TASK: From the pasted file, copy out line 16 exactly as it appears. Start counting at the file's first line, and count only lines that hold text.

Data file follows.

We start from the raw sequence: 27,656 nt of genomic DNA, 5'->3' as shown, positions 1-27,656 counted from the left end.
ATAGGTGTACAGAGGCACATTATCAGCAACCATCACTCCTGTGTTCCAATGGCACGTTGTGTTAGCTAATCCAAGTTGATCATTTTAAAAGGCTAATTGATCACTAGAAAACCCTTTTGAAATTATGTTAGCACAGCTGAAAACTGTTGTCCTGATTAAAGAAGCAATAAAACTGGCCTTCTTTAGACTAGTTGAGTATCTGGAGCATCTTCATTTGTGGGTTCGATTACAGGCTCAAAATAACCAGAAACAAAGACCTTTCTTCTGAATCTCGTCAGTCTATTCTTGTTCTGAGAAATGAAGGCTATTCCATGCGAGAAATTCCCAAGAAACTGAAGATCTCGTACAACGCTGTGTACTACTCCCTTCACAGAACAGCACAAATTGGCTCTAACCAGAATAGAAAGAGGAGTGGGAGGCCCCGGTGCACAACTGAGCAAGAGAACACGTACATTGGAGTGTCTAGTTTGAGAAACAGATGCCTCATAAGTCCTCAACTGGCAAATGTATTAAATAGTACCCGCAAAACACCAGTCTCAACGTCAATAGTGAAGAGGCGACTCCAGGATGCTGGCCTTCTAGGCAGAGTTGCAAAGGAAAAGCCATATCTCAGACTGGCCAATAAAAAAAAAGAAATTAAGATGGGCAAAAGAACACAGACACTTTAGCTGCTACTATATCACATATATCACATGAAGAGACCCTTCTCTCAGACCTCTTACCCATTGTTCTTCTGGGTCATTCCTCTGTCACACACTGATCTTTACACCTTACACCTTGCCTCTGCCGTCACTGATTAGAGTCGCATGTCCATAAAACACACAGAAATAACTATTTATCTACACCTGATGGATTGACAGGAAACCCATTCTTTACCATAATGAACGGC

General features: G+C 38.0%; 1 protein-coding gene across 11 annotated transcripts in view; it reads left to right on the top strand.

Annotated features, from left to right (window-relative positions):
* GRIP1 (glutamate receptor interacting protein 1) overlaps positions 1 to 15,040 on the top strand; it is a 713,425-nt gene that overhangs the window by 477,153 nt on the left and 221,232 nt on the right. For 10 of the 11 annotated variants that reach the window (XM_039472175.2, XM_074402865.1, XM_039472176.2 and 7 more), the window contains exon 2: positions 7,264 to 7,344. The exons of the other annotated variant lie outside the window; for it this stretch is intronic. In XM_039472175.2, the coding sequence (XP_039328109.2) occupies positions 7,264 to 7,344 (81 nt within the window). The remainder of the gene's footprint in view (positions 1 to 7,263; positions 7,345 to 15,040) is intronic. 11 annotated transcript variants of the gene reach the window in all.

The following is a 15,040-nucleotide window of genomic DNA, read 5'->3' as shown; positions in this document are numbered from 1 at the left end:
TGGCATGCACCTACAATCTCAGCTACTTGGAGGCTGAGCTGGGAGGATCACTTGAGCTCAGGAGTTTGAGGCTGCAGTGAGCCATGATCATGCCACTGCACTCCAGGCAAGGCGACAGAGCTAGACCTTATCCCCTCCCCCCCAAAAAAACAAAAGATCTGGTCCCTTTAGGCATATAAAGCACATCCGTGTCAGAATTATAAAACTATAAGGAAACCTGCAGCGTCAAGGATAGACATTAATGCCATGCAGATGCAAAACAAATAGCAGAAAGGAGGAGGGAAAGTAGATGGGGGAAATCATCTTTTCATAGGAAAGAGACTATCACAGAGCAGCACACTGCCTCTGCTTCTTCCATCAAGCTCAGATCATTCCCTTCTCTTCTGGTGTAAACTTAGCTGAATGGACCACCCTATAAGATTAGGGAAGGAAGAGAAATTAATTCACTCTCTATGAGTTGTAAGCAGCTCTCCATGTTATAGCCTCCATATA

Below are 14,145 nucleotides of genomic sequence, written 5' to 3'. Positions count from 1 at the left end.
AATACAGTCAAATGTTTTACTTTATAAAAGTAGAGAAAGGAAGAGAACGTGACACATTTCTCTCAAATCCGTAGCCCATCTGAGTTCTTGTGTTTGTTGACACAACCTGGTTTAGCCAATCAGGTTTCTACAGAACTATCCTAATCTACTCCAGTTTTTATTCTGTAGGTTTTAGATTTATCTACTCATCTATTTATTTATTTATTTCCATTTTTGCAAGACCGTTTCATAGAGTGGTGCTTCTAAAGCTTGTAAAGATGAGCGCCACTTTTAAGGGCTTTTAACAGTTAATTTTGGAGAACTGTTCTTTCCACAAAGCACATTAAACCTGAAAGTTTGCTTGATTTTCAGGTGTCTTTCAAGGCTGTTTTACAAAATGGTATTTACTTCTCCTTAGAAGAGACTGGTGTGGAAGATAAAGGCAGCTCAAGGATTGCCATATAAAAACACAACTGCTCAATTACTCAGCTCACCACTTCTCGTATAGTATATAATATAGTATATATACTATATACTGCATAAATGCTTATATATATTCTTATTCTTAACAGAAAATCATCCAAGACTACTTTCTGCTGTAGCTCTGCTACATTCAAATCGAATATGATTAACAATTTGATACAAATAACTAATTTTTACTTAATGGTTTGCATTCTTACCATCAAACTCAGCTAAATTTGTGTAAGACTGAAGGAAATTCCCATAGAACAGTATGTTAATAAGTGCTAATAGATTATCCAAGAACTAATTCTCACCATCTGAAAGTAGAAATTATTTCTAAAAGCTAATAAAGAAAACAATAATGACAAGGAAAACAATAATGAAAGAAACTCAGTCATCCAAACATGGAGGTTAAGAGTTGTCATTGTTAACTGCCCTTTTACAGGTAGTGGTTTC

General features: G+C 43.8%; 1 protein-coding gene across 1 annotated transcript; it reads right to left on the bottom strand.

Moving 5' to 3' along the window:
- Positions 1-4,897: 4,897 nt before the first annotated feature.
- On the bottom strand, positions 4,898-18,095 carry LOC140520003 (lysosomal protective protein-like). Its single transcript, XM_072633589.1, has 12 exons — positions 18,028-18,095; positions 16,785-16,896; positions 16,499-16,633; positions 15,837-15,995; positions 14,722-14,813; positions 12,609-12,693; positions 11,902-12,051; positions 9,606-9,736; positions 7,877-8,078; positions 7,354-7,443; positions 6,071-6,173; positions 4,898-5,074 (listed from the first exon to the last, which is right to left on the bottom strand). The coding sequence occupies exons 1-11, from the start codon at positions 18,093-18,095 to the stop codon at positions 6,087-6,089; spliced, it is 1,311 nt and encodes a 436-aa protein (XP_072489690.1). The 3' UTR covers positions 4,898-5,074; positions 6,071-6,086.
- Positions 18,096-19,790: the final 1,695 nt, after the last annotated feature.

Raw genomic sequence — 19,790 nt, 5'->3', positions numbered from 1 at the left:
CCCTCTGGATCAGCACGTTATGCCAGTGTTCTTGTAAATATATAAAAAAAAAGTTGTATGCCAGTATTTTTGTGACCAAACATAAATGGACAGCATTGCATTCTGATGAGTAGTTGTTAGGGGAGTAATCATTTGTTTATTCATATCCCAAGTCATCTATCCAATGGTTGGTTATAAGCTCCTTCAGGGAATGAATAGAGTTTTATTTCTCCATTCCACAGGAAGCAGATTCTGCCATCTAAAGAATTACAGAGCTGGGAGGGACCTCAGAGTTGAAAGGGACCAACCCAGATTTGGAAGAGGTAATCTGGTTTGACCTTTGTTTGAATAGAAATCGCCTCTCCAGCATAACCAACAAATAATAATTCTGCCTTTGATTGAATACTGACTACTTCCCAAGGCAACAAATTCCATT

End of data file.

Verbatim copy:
CCCTCTGGATCAGCACGTTATGCCAGTGTTCTTGTAAATATATAAAAAAAAAGTTGTATGCCAGTATTTTTGTGACCAAACATAAATGGACAGCATTGCATTCTGATGAGTAGTTGTTAGGGGAGTAATCATTTGTTTATTCATATCCCAAGTCATCTATCCAATGGTTGGTTATAAGCTCCTTCAGGGAATGAATAGAGTTTTATTTCTCCATTCCACAGGAAGCAGATTCTGCCATCTAAAGAATTACAGAGCTGGGAGGGACCTCAGAGTTGAAAGGGACCAACCCAGATTTGGAAGAGGTAATCTGGTTTGACCTTTGTTTGAATAGAAATCGCCTCTCCAGCATAACCAACAAATAATAATTCTGCCTTTGATTGAATACTGACTACTTCCCAAGGCAACAAATTCCATT